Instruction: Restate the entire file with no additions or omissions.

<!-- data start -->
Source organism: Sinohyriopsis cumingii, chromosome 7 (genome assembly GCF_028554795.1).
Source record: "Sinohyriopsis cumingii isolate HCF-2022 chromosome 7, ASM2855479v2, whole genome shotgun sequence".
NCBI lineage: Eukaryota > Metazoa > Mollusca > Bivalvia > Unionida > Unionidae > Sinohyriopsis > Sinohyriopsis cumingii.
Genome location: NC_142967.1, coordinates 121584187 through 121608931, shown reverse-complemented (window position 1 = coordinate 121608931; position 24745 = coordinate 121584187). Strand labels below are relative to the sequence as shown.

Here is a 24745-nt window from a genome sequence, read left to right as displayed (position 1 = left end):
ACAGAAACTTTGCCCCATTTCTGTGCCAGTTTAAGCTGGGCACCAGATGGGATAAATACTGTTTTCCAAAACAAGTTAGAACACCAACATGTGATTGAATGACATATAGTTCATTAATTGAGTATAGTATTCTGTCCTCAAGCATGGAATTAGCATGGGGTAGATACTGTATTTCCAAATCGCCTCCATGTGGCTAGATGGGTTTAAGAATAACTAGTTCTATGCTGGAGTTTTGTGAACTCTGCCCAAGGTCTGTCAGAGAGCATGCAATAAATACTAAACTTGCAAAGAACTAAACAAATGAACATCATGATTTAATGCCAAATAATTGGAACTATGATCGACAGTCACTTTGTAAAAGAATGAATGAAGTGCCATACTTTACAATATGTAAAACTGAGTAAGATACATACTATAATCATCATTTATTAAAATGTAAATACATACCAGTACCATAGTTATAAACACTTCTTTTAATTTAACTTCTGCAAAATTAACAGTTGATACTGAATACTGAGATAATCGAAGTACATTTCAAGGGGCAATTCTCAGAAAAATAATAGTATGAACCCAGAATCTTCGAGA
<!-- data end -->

Source organism: Sinohyriopsis cumingii, chromosome 7 (genome assembly GCF_028554795.1).
Source record: "Sinohyriopsis cumingii isolate HCF-2022 chromosome 7, ASM2855479v2, whole genome shotgun sequence".
NCBI lineage: Eukaryota > Metazoa > Mollusca > Bivalvia > Unionida > Unionidae > Sinohyriopsis > Sinohyriopsis cumingii.
Genome location: NC_142967.1, coordinates 121584187 through 121608931, shown reverse-complemented (window position 1 = coordinate 121608931; position 24745 = coordinate 121584187). Strand labels below are relative to the sequence as shown.

Here is a 24745-nt window from a genome sequence, read left to right as displayed (position 1 = left end):
ACAGAAACTTTGCCCCATTTCTGTGCCAGTTTAAGCTGGGCACCAGATGGGATAAATACTGTTTTCCAAAACAAGTTAGAACACCAACATGTGATTGAATGACATATAGTTCATTAATTGAGTATAGTATTCTGTCCTCAAGCATGGAATTAGCATGGGGTAGATACTGTATTTCCAAATCGCCTCCATGTGGCTAGATGGGTTTAAGAATAACTAGTTCTATGCTGGAGTTTTGTGAACTCTGCCCAAGGTCTGTCAGAGAGCATGCAATAAATACTAAACTTGCAAAGAACTAAACAAATGAACATCATGATTTAATGCCAAATAATTGGAACTATGATCGACAGTCACTTTGTAAAAGAATGAATGAAGTGCCATACTTTACAATATGTAAAACTGAGTAAGATACATACTATAATCATCATTTATTAAAATGTAAATACATACCAGTACCATAGTTATAAACACTTCTTTTAATTTAACTTCTGCAAAATTAACAGTTGATACTGAATACTGAGATAATCGAAGTACATTTCAAGGGGCAATTCTCAGAAAAATAATAGTATGAACCCAGAATCTTCGAGA